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Det. Responsible for 'Son of Sam' Arrest Dies at Age 84

Det. Responsible for 'Son of Sam' Arrest Dies at Age 84

Taken in 1977, the picture shows Ed Zigo holding up the .44 calibre revolver used by David Berkowitz in the Son of Sam murders. Zigo caught Berkowitz after tracing a parking ticket back to him

The Daily Mail

February 23, 2011

His next victims, two friends aged 16 and 18, were shot by Berkowitz as they chatted under a street lamp in Queens.

He approached the girls, pretending to ask for directions before shooting them at point blank range.

While both survived, one of the girls – Joanne Lomino – was rendered a paraplegic.

It was not until his next murder in January 1977 that police acknowledged the killings might be linked.

In March police set up a 300 strong Operation Omega, headed by Deputy Inspector Timothy J. Dowd, to hunt for the killer.

Details were hard to come by, but what police knew was that all the victims had been shot with a .44 calibre pistol.

In April Berkowitz left the first of his notorious hand written letters beside the bodies of two more of his victims.

Calling himself the ‘Son of Sam’, Berkowitz’s letter was a bizarre rant about how his ‘father’ mistreated him, locking him in an attic all day.


Ed Zigo leads a smiling Berkowitz from a squad car to a court appearance

He signed off with the taunting: ‘Police — Let me haunt you with these words; I’ll be back! I’ll be back! To be interrpreted [sic] as — bang, bang, bang, bank, bang — ugh!! Yours in murder Mr. Monster.’

In May, New York Post columnist Jimmy Breslin received another letter from ‘Son of Sam’, and when the menacing contents were made public, panic set in across New York city.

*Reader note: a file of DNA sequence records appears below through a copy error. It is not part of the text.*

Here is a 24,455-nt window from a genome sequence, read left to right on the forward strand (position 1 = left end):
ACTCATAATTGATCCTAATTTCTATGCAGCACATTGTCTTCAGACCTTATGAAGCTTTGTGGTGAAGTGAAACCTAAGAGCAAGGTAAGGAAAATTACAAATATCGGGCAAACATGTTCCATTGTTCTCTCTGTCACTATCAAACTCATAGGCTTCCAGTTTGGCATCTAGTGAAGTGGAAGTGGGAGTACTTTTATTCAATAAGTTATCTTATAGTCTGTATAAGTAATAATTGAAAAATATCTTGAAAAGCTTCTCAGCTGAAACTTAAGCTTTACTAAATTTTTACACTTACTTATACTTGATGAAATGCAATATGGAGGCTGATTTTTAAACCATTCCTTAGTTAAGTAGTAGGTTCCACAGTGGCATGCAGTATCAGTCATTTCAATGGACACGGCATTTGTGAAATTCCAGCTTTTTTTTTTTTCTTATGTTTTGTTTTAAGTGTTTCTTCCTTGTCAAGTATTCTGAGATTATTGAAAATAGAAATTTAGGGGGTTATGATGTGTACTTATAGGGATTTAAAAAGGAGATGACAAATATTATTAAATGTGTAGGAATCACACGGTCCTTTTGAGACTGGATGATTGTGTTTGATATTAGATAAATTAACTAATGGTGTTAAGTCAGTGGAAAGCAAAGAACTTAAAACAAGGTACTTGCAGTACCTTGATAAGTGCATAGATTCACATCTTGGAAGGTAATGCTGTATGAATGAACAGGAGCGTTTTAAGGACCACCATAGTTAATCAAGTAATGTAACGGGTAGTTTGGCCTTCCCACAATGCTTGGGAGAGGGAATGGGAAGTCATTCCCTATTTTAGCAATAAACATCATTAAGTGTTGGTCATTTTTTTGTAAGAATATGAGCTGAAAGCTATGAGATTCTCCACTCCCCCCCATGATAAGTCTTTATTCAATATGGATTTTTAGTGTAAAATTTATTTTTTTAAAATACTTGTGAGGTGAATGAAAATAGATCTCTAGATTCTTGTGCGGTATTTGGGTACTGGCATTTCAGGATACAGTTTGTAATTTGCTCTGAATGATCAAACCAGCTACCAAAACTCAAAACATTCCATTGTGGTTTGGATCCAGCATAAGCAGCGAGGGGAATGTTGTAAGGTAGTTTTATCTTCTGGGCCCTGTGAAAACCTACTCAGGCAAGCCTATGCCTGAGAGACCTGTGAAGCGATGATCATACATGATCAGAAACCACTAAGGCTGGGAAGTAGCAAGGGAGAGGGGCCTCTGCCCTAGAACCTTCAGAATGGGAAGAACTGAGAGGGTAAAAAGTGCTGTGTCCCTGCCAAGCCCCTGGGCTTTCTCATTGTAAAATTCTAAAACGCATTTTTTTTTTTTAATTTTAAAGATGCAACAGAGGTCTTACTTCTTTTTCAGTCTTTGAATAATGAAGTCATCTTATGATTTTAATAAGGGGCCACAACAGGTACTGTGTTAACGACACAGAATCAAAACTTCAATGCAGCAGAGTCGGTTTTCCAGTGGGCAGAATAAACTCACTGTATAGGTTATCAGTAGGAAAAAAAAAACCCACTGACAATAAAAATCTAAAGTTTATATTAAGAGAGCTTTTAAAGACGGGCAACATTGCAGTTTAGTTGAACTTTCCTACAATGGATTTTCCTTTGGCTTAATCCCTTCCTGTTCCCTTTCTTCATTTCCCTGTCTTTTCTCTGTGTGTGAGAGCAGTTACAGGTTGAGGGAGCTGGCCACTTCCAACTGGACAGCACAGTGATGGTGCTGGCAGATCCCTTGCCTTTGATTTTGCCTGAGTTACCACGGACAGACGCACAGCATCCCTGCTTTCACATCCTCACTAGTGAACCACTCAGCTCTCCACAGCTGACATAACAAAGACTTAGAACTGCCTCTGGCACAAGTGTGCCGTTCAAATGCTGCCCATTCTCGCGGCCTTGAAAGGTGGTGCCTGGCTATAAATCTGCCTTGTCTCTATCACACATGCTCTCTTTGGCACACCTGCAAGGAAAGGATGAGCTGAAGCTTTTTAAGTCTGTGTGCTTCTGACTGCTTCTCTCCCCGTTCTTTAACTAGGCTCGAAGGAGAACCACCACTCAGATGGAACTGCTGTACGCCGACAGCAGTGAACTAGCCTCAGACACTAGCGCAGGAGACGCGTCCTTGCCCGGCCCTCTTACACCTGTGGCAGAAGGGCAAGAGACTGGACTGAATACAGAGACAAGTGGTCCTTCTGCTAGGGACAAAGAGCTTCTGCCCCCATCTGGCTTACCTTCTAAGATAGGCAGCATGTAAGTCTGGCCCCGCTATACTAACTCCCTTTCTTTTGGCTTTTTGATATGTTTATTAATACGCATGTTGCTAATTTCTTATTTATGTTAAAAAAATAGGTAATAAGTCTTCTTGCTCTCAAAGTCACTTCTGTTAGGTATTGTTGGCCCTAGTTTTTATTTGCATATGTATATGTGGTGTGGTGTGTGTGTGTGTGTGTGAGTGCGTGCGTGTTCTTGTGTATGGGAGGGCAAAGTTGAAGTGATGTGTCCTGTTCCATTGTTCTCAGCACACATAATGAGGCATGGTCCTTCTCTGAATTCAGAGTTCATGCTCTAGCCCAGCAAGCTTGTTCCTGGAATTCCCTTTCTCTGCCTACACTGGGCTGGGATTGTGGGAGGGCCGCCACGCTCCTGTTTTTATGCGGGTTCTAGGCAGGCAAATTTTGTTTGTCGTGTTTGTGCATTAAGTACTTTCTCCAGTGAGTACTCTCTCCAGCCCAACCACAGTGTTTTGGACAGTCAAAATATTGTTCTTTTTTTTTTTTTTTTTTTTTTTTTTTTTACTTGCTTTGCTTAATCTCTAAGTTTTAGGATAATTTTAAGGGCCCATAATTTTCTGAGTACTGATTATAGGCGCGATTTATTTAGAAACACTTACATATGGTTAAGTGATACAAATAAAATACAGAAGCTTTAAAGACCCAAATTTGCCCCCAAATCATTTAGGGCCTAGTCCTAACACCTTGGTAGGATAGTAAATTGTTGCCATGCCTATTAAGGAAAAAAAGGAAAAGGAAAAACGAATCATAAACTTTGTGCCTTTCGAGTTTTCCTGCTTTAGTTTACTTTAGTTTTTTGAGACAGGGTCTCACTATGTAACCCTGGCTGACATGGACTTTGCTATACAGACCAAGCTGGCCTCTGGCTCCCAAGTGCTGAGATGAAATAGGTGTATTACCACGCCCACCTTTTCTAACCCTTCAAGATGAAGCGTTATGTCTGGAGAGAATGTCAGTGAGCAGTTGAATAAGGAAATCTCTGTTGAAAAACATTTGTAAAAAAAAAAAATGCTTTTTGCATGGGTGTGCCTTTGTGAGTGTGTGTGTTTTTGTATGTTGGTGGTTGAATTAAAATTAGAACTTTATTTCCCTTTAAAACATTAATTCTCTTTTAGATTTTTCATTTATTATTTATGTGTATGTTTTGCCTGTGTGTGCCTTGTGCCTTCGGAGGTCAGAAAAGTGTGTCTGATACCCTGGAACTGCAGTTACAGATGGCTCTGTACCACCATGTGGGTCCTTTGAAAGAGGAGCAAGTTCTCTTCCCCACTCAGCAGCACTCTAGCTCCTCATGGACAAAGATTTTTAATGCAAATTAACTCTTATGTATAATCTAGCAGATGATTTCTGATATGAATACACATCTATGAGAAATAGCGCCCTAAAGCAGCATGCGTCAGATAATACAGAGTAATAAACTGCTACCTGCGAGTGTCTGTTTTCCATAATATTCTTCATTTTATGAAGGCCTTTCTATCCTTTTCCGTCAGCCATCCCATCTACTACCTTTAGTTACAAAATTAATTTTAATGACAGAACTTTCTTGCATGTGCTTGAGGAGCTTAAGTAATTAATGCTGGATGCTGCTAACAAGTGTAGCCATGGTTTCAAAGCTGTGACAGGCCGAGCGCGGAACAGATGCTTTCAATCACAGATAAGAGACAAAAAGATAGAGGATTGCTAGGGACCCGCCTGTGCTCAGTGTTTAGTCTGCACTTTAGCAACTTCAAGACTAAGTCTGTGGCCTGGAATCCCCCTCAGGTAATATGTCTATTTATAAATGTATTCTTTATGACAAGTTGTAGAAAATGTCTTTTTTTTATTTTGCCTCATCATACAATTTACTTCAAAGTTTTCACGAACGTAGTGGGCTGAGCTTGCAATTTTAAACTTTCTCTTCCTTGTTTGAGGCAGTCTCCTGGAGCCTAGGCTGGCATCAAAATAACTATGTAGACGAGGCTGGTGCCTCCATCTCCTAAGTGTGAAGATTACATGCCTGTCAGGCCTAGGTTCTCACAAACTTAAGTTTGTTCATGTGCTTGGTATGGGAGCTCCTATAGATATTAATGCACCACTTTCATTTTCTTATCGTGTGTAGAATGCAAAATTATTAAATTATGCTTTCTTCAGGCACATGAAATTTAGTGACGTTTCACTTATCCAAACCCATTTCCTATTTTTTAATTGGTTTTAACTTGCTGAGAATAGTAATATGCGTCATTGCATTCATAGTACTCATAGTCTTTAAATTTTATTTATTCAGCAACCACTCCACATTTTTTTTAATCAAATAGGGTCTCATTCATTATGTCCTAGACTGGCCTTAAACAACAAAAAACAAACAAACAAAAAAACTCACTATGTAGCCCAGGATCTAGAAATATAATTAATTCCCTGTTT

With the killer only striking those with long black hair, women in the city rushed to cut or dye their hair, causing a shortage of peroxide.

Such was the sensational media coverage, people stayed indoors and the streets were deserted after dark.

Berkowitz was eventually caught after one final murder and was sentenced to six life sentences in 1978.

While in prison, Berkowitz claimed he was the member of a satanic cult who had directed him to carry out the killings.

Despite years of investigations and the case being re-opened, discrepancies remain in the original investigation, with some members of the police and prosecutors convinced others were involved in the killings.

Berkowitz, who is still interned in Fallsberg New York, is currently up for a parole hearing in May 2012.

The Son of Sam case was the subject of several books and films, with Charlie Sheen famously playing detective Zigo in a 1985 CBS televised film.

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